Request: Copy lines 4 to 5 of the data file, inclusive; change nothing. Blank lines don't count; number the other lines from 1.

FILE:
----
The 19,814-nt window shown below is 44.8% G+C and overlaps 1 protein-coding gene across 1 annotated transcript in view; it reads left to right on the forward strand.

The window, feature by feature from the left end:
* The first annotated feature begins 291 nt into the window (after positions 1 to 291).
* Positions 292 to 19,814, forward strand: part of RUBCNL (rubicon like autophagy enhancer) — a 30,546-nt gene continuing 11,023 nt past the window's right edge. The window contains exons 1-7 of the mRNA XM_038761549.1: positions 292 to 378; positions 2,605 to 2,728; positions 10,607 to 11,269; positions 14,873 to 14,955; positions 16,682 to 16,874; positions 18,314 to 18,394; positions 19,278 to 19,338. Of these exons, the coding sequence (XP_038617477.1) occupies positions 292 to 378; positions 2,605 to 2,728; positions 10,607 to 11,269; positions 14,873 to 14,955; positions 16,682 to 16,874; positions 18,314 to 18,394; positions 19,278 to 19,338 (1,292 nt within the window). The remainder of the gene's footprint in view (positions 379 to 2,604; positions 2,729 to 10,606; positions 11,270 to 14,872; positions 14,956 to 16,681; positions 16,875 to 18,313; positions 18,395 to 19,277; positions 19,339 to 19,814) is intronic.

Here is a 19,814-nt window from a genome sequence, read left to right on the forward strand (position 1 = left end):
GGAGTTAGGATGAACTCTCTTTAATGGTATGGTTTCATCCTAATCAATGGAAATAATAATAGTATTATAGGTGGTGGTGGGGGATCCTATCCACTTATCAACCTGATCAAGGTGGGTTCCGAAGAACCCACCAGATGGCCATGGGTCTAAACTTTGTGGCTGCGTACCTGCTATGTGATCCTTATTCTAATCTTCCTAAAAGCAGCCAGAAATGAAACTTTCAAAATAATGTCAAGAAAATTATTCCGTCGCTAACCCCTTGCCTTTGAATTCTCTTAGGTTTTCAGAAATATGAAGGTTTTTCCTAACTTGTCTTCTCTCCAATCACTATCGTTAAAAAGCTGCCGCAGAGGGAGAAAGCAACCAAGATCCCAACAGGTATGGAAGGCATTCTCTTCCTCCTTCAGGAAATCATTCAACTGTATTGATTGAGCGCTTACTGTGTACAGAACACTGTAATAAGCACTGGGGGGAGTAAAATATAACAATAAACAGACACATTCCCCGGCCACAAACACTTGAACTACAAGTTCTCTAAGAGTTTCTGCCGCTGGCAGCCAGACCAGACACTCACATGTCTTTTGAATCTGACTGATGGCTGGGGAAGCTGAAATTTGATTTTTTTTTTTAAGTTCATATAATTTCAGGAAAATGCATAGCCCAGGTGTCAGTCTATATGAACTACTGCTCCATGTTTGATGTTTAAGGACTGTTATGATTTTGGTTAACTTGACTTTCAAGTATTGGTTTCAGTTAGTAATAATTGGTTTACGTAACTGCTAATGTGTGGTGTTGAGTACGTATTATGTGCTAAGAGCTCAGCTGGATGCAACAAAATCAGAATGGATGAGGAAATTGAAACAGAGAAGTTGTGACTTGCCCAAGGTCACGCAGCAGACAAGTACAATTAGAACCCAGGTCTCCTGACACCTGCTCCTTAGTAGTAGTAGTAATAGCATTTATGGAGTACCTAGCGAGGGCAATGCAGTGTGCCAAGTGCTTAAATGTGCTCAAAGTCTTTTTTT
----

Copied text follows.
* Positions 292 to 19,814, forward strand: part of RUBCNL (rubicon like autophagy enhancer) — a 30,546-nt gene continuing 11,023 nt past the window's right edge. The window contains exons 1-7 of the mRNA XM_038761549.1: positions 292 to 378; positions 2,605 to 2,728; positions 10,607 to 11,269; positions 14,873 to 14,955; positions 16,682 to 16,874; positions 18,314 to 18,394; positions 19,278 to 19,338. Of these exons, the coding sequence (XP_038617477.1) occupies positions 292 to 378; positions 2,605 to 2,728; positions 10,607 to 11,269; positions 14,873 to 14,955; positions 16,682 to 16,874; positions 18,314 to 18,394; positions 19,278 to 19,338 (1,292 nt within the window). The remainder of the gene's footprint in view (positions 379 to 2,604; positions 2,729 to 10,606; positions 11,270 to 14,872; positions 14,956 to 16,681; positions 16,875 to 18,313; positions 18,395 to 19,277; positions 19,339 to 19,814) is intronic.

Here is a 19,814-nt window from a genome sequence, read left to right on the forward strand (position 1 = left end):